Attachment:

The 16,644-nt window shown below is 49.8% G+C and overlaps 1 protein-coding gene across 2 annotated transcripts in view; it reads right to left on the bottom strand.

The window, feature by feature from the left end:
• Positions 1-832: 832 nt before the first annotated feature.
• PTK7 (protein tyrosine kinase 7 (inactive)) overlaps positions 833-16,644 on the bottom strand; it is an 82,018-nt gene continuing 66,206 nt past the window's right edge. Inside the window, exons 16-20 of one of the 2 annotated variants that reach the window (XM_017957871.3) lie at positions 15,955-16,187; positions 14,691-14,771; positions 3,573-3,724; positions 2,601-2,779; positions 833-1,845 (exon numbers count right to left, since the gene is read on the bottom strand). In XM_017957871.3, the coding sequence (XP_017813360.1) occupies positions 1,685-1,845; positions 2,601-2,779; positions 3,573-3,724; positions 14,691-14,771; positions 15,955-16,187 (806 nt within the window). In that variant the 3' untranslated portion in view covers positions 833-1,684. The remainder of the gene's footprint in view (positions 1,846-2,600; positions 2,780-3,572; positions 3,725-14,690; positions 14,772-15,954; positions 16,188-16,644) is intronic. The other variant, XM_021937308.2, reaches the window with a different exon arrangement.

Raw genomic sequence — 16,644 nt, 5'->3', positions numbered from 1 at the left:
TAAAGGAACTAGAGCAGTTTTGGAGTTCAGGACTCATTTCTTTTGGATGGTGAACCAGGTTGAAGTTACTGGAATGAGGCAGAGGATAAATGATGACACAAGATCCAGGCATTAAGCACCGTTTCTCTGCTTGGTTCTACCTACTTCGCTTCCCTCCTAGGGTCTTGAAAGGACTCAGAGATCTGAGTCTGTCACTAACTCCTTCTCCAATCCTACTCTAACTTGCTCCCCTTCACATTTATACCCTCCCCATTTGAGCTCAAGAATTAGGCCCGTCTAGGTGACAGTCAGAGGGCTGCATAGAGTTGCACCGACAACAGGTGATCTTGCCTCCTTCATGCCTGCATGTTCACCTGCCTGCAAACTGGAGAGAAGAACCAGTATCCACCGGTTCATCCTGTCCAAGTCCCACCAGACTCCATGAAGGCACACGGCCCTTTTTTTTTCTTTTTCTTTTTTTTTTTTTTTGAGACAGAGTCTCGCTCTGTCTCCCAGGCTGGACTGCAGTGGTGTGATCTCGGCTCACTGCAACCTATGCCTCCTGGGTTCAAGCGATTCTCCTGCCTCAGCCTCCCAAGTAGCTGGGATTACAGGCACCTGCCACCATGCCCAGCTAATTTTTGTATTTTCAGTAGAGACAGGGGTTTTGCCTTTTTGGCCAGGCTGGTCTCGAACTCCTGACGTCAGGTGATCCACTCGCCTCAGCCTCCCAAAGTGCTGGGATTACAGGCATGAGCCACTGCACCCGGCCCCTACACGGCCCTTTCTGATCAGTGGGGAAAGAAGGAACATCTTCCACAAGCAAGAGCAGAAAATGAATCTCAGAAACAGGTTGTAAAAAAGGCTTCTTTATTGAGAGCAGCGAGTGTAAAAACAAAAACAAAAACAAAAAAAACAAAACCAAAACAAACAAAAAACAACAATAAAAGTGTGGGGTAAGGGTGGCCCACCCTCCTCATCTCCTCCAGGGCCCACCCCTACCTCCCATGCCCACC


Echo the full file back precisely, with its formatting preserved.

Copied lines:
The 16,644-nt window shown below is 49.8% G+C and overlaps 1 protein-coding gene across 2 annotated transcripts in view; it reads right to left on the bottom strand.

The window, feature by feature from the left end:
• Positions 1-832: 832 nt before the first annotated feature.
• PTK7 (protein tyrosine kinase 7 (inactive)) overlaps positions 833-16,644 on the bottom strand; it is an 82,018-nt gene continuing 66,206 nt past the window's right edge. Inside the window, exons 16-20 of one of the 2 annotated variants that reach the window (XM_017957871.3) lie at positions 15,955-16,187; positions 14,691-14,771; positions 3,573-3,724; positions 2,601-2,779; positions 833-1,845 (exon numbers count right to left, since the gene is read on the bottom strand). In XM_017957871.3, the coding sequence (XP_017813360.1) occupies positions 1,685-1,845; positions 2,601-2,779; positions 3,573-3,724; positions 14,691-14,771; positions 15,955-16,187 (806 nt within the window). In that variant the 3' untranslated portion in view covers positions 833-1,684. The remainder of the gene's footprint in view (positions 1,846-2,600; positions 2,780-3,572; positions 3,725-14,690; positions 14,772-15,954; positions 16,188-16,644) is intronic. The other variant, XM_021937308.2, reaches the window with a different exon arrangement.

Raw genomic sequence — 16,644 nt, 5'->3', positions numbered from 1 at the left:
TAAAGGAACTAGAGCAGTTTTGGAGTTCAGGACTCATTTCTTTTGGATGGTGAACCAGGTTGAAGTTACTGGAATGAGGCAGAGGATAAATGATGACACAAGATCCAGGCATTAAGCACCGTTTCTCTGCTTGGTTCTACCTACTTCGCTTCCCTCCTAGGGTCTTGAAAGGACTCAGAGATCTGAGTCTGTCACTAACTCCTTCTCCAATCCTACTCTAACTTGCTCCCCTTCACATTTATACCCTCCCCATTTGAGCTCAAGAATTAGGCCCGTCTAGGTGACAGTCAGAGGGCTGCATAGAGTTGCACCGACAACAGGTGATCTTGCCTCCTTCATGCCTGCATGTTCACCTGCCTGCAAACTGGAGAGAAGAACCAGTATCCACCGGTTCATCCTGTCCAAGTCCCACCAGACTCCATGAAGGCACACGGCCCTTTTTTTTTCTTTTTCTTTTTTTTTTTTTTTGAGACAGAGTCTCGCTCTGTCTCCCAGGCTGGACTGCAGTGGTGTGATCTCGGCTCACTGCAACCTATGCCTCCTGGGTTCAAGCGATTCTCCTGCCTCAGCCTCCCAAGTAGCTGGGATTACAGGCACCTGCCACCATGCCCAGCTAATTTTTGTATTTTCAGTAGAGACAGGGGTTTTGCCTTTTTGGCCAGGCTGGTCTCGAACTCCTGACGTCAGGTGATCCACTCGCCTCAGCCTCCCAAAGTGCTGGGATTACAGGCATGAGCCACTGCACCCGGCCCCTACACGGCCCTTTCTGATCAGTGGGGAAAGAAGGAACATCTTCCACAAGCAAGAGCAGAAAATGAATCTCAGAAACAGGTTGTAAAAAAGGCTTCTTTATTGAGAGCAGCGAGTGTAAAAACAAAAACAAAAACAAAAAAAACAAAACCAAAACAAACAAAAAACAACAATAAAAGTGTGGGGTAAGGGTGGCCCACCCTCCTCATCTCCTCCAGGGCCCACCCCTACCTCCCATGCCCACC